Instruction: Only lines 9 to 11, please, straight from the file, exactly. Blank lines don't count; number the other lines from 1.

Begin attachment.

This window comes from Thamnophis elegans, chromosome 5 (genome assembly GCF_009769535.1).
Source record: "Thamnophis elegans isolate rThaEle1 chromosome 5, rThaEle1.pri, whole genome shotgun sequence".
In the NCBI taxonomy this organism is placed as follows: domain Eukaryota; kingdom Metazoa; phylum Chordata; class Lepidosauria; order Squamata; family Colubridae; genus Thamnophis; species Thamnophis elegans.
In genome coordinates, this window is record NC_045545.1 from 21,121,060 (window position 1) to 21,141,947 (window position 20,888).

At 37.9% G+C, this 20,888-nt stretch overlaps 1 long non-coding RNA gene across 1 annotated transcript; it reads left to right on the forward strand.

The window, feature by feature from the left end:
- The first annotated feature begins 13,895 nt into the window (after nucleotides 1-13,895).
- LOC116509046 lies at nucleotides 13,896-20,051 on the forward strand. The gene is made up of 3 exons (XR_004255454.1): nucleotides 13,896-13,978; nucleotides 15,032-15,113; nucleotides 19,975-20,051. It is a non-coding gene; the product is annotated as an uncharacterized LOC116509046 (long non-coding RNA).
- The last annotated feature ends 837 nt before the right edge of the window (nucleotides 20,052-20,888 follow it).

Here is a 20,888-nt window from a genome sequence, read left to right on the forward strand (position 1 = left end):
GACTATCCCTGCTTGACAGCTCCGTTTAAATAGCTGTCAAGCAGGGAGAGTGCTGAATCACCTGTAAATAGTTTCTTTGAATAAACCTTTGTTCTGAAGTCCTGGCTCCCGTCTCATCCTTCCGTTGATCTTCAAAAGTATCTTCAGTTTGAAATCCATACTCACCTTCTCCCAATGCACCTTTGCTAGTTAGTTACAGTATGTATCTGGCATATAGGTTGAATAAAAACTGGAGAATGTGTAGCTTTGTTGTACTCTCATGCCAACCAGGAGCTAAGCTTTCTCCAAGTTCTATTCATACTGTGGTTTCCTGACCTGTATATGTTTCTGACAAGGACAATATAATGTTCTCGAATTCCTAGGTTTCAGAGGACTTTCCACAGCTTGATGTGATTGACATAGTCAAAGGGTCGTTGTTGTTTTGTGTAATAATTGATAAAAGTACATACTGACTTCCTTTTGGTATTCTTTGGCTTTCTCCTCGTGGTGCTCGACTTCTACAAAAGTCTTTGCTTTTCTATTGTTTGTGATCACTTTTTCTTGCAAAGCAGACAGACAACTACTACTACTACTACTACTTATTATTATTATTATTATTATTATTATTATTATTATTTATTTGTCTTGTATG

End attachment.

- The last annotated feature ends 837 nt before the right edge of the window (nucleotides 20,052-20,888 follow it).

Here is a 20,888-nt window from a genome sequence, read left to right on the forward strand (position 1 = left end):
GACTATCCCTGCTTGACAGCTCCGTTTAAATAGCTGTCAAGCAGGGAGAGTGCTGAATCACCTGTAAATAGTTTCTTTGAATAAACCTTTGTTCTGAAGTCCTGGCTCCCGTCTCATCCTTCCGTTGATCTTCAAAAGTATCTTCAGTTTGAAATCCATACTCACCTTCTCCCAATGCACCTTTGCTAGTTAGTTACAGTATGTATCTGGCATATAGGTTGAATAAAAACTGGAGAATGTGTAGCTTTGTTGTACTCTCATGCCAACCAGGAGCTAAGCTTTCTCCAAGTTCTATTCATACTGTGGTTTCCTGACCTGTATATGTTTCTGACAAGGACAATATAATGTTCTCGAATTCCTAGGTTTCAGAGGACTTTCCACAGCTTGATGTGATTGACATAGTCAAAGGGTCGTTGTTGTTTTGTGTAATAATTGATAAAAGTACATACTGACTTCCTTTTGGTATTCTTTGGCTTTCTCCTCGTGGTGCTCGACTTCTACAAAAGTCTTTGCTTTTCTATTGTTTGTGATCACTTTTTCTTGCAAAGCAGACAGACAACTACTACTACTACTACTACTTATTATTATTATTATTATTATTATTATTATTATTATTTATTTGTCTTGTATG